'What difference does it make?' Finding evidence of the impact of mental health service user researchers on research into the experiences of detained psychiatric patients

Gillard, Steven, Borschmann, Rohan, Turner, Kati, Goodrich-Purnell, Norman, Lovell, Kathleen and Chambers, Mary (2010) 'What difference does it make?' Finding evidence of the impact of mental health service user researchers on research into the experiences of detained psychiatric patients. Health Expectations, 13(2), pp. 185-194. ISSN (print) 1369-6513

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Abstract

BACKGROUND: Interest in the involvement of members of the public in health services research is increasingly focussed on evaluation of the impact of involvement on the research process and the production of knowledge about health. Service user involvement in mental health research is well-established, yet empirical studies into the impact of involvement are lacking. OBJECTIVE: To investigate the potential to provide empirical evidence of the impact of service user researchers (SURs) on the research process. DESIGN: The study uses a range of secondary analyses of interview transcripts from a qualitative study of the experiences of psychiatric patients detained under the Mental Health Act (1983) to compare the way in which SURs and conventional university researchers (URs) conduct and analyse qualitative interviews. RESULTS: Analyses indicated some differences in the ways in which service user- and conventional URs conducted qualitative interviews. SURs were much more likely to code (analyse) interview transcripts in terms of interviewees' experiences and feelings, while conventional URs coded the same transcripts largely in terms of processes and procedures related to detention. The limitations of a secondary analysis based on small numbers of researchers are identified and discussed. CONCLUSIONS: The study demonstrates the potential to develop a methodologically robust approach to evaluate empirically the impact of SURs on research process and findings, and is indicative of the potential benefits of collaborative research for informing evidence-based practice in mental health services.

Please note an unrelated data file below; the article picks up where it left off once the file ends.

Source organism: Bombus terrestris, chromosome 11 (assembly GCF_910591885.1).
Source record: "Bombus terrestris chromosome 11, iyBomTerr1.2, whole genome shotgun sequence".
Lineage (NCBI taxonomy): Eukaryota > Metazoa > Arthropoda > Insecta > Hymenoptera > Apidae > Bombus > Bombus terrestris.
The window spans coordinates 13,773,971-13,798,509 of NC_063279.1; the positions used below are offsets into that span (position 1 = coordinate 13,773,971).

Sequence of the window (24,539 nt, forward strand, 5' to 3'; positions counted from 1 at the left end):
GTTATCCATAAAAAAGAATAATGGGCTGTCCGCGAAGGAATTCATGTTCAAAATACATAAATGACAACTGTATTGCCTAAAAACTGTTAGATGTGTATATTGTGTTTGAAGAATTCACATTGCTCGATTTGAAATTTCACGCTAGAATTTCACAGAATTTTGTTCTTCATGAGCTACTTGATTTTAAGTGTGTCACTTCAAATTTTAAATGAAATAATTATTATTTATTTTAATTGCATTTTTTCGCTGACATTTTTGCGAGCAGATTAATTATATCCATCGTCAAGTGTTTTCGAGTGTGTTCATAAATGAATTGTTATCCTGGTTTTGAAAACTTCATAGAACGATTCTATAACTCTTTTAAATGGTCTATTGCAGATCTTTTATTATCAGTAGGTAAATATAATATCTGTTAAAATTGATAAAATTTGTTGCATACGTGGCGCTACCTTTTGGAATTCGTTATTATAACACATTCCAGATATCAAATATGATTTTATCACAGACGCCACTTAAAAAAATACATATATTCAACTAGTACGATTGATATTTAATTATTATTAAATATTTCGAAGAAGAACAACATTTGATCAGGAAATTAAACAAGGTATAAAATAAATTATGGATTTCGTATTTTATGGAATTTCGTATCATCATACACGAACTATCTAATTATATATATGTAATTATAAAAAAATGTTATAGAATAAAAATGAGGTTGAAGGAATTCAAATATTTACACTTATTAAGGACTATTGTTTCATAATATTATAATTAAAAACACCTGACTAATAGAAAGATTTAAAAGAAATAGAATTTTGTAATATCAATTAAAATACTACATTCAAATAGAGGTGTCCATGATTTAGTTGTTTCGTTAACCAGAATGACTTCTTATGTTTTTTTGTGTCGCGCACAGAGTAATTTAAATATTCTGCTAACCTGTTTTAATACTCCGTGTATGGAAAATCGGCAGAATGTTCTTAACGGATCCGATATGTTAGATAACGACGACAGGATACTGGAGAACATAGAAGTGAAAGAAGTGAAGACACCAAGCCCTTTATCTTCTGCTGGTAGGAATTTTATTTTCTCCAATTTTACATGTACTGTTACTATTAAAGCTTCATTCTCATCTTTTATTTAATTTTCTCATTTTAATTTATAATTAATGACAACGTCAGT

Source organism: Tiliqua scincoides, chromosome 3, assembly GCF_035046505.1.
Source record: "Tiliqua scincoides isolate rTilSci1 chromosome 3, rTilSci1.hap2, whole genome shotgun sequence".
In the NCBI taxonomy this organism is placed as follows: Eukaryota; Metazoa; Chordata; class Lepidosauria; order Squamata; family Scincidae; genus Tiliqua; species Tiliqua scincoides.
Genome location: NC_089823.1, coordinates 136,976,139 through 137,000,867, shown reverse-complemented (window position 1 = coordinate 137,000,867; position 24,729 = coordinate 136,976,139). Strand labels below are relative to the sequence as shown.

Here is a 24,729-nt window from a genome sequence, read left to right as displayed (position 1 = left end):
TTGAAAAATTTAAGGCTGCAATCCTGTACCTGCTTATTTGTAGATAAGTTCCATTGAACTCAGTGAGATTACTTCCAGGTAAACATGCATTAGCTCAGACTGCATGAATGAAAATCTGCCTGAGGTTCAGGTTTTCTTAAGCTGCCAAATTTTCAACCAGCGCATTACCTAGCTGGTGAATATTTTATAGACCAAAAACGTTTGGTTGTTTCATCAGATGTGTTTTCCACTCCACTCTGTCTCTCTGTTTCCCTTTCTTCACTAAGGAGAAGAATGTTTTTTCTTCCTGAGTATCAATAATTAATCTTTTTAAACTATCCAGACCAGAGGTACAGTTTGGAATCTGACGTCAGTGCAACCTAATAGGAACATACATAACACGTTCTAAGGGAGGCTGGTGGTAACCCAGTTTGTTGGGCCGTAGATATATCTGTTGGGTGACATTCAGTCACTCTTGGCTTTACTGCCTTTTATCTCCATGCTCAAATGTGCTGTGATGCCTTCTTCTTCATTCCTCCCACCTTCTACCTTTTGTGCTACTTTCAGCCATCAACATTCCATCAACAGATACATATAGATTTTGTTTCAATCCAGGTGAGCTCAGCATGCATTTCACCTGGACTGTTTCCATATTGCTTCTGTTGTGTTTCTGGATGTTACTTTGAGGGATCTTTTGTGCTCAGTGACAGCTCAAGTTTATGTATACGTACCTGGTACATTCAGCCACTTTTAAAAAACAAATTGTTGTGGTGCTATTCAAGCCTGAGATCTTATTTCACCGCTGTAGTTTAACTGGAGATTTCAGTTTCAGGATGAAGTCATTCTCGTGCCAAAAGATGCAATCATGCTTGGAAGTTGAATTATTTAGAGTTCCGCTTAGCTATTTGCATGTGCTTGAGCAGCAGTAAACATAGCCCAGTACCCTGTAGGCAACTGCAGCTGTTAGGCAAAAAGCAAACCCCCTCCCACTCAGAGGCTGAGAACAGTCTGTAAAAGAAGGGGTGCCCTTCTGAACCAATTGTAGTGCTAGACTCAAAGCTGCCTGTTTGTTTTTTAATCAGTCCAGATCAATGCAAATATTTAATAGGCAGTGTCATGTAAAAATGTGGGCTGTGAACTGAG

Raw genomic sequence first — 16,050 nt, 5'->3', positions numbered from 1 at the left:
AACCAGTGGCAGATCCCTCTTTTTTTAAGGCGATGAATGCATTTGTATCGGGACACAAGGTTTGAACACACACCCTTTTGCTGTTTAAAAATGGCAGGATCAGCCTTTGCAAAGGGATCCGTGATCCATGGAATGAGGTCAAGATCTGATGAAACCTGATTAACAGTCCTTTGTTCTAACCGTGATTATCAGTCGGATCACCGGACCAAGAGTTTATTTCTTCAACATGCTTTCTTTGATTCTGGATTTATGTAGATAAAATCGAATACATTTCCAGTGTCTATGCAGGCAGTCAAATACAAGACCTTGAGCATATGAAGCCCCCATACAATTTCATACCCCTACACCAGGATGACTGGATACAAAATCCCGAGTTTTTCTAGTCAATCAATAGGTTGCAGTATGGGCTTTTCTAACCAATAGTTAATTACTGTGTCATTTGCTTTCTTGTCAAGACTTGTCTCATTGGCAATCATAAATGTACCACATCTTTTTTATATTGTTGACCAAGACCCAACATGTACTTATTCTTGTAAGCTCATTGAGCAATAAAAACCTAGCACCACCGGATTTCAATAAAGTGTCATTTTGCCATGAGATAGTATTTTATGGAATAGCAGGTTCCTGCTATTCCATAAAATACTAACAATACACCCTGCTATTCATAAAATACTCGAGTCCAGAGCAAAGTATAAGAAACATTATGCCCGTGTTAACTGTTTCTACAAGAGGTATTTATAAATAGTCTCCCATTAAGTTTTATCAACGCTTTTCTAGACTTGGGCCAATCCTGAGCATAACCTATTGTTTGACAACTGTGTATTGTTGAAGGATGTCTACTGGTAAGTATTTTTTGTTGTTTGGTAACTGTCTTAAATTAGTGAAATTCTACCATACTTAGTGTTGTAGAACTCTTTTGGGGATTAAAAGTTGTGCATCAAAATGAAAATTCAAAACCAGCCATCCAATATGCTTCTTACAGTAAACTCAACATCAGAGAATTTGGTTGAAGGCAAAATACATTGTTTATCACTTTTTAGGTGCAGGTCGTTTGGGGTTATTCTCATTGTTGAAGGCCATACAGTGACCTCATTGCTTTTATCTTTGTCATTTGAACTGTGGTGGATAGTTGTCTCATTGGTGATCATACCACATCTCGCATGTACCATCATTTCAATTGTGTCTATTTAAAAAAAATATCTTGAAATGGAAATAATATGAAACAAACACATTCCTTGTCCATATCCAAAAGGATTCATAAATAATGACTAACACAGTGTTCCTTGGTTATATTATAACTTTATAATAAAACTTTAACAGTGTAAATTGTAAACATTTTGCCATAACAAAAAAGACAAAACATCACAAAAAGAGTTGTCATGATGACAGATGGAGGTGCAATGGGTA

Item Type: Article
Uncontrolled Keywords: collaborative research, knowledge production, mental health, psychiatric detention, secondary analysis, service user research, led research, involvement, delivery
Research Area: Psychiatry, neuroscience and clinical psychology
Faculty, School or Research Centre: Faculty of Health and Social Care Sciences (until 2013)
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Depositing User: Automatic Import Agent
Date Deposited: 28 Jun 2010 10:13
Last Modified: 05 Mar 2013 12:50
URI: http://eprints.kingston.ac.uk/id/eprint/15191

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